6) Finally while I understand the logic of your personal belief with regards to covering one's head in the Gurdwara, I respectfully disagree. If I go to a church, I do not dress in basketball shorts. When I have visited mosques, I also removed my shoes. So if a visitor comes to the Gurdwara, I do expect them to follow certain protocols. I do not expect them to bow to the Guru Granth Sahib and in fact would discourage them from doing so. However, I see nothing wrong with them covering their head and removing their shoes (to be honest, few visitors I have ever met ever opposed it either).

    7) Finally just to add, where you wrote:

    Obviously if a Sikh desires to wear his turban, that’s his prerogative

    I just wanted to add 'Obviously if a Sikh desires to wear THEIR (HIS/HER) turban, that’s THEIR (HIS/HER) prerogative'

    Again 'loverboy', I appreciate the exchange. Like I said, please don't feel I am trying to 'convince' you of anything. Only hopefully I can provide you with some food for thought, just as you have provided it for me.

  28. Mewa Singh says:

    ‘Loverboy’,

    Sorry for the delay in response. As a quick note, of course I do not take any offense. That being said, I see this as a “true” exchange. I don’t want you to think at all that I am even trying to ‘convince’ you of anything. I am merely sharing what I have learned and experienced over the years and appreciate you challenging some of my own thoughts so that I can engage in deeper reflection.

    1) As far as a “European paradigmatic dichotomy”, this is refers to certain thought processes that especially arose during the period in European history known as the ‘Enlightenment’. Basically it engages in various dualisms and separation. Although at times analytically useful, it can also be extremely problematic. For example, to start a conversation where you are assuming that external manifestations of the faith are separate than internal beliefs of the faith, may be analytically useful and help a discussion. However, this is in itself starting with an assumption that the two do not intersect. It was this assumption I was challenging. Looking back at this paragraph, I don’t think I have helped my cause much in terms of explaining it better, but hopefully you can make some more sense out of it.

    2) As I am not a card-carrying member of the “chunni police,” I cannot even begin to speak for what goes on in their minds. I have no idea what they think or don’t think, but regardless the belief that Waheguru is some sort of ‘accountant’ with whom you accumulate points and demerits is completely against Sikhi.

    3) I appreciate and agree with your comment that the Guru Granth Sahib describes the ‘Truth’ in whatever ways and limitations language can endeavor to such as a task. However, within the Guru Granth Sahib there is no rejection of the numerous paths. In fact if you follow the bhagats that are included within the Guru Granth Sahib, all of them followed the strictures of their respective paths. This is essential. Choose a path. And then follow that path to the best of your ability. It does not say choose no path or choose all paths.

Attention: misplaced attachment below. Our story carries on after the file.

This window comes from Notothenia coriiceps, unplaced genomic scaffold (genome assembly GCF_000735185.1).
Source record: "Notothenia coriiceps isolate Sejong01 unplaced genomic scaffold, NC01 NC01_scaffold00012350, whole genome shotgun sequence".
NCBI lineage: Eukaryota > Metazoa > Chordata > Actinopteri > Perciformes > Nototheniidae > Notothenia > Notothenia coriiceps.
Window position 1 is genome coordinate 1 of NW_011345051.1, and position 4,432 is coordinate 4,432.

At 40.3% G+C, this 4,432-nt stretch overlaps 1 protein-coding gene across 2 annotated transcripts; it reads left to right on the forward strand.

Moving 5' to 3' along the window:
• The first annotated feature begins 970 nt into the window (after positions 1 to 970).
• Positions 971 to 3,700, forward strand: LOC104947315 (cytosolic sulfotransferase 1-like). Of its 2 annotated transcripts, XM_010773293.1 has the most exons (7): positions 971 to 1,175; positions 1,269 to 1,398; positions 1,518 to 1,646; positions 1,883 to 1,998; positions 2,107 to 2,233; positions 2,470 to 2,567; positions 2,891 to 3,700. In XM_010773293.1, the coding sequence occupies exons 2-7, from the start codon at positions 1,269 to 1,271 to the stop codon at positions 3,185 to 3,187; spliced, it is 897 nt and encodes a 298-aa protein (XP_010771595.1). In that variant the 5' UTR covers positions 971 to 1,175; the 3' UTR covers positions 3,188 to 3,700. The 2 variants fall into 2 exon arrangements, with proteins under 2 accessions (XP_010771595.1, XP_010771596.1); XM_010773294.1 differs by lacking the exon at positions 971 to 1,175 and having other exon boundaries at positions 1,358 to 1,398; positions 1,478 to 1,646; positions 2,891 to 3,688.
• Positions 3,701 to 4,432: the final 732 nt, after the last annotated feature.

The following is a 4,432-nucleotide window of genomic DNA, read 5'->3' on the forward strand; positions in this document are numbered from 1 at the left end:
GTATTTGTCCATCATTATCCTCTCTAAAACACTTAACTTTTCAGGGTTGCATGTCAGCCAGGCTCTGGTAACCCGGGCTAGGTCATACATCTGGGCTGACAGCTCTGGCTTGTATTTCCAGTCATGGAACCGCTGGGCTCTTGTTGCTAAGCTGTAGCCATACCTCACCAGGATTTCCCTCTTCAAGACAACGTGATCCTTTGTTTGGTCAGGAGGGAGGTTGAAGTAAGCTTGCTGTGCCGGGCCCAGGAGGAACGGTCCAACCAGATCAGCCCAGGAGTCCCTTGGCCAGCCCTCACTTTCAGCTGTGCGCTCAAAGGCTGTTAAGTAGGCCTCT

4) I think you and I have a difference in belief of traditions that are worth challenging and those that I believe tie a group of worshippers together. I don’t believe that the belief in covering one’s head in the Langar Hall is worth challenging. I am just against the often-male “chunni police” trying to enforce it by resorting to threats and put-downs. I am against hierarchies based on caste, gender, and power that I believe are completely against the principles of Sikhi. Unfortunately these hierarchies can be seen in most societies, but sometimes even more heightened in the the Punjabi cultural milieu that many of us come from.

    5) It does seem you are advocating a ‘discipline-less’ system. Because on the one hand you are against the “chunni police” enforcement, yet you use ‘common sense’ exceptions (for the bare-headed child or the woman with the arthritis) to push for no standards.

    Without allowing some ‘common sense’ exceptions, what are the alternatives? Then it only seems to me you can be in the ‘chunni police’ camp that allows NO EXCEPTIONS and full enforcement or you want a ‘discipline-less’ free-for-all?

    Personally, I am completely fine making ‘common sense’ exceptions on a need basis. I think that is the most pragmatic and best choice.

    6) Finally while I understand the logic of your personal belief with regards to covering one’s head in the Gurdwara, I respectfully disagree. If I go to a church, I do not dress in basketball shorts. When I have visited mosques, I also removed my shoes. So if a visitor comes to the Gurdwara, I do expect them to follow certain protocols. I do not expect them to bow to the Guru Granth Sahib and in fact would discourage them from doing so. However, I see nothing wrong with them covering their head and removing their shoes (to be honest, few visitors I have ever met ever opposed it either).

    7) Finally just to add, where you wrote:

    Obviously if a Sikh desires to wear his turban, thats his prerogative

    I just wanted to add ‘Obviously if a Sikh desires to wear THEIR (HIS/HER) turban, thats THEIR (HIS/HER) prerogative’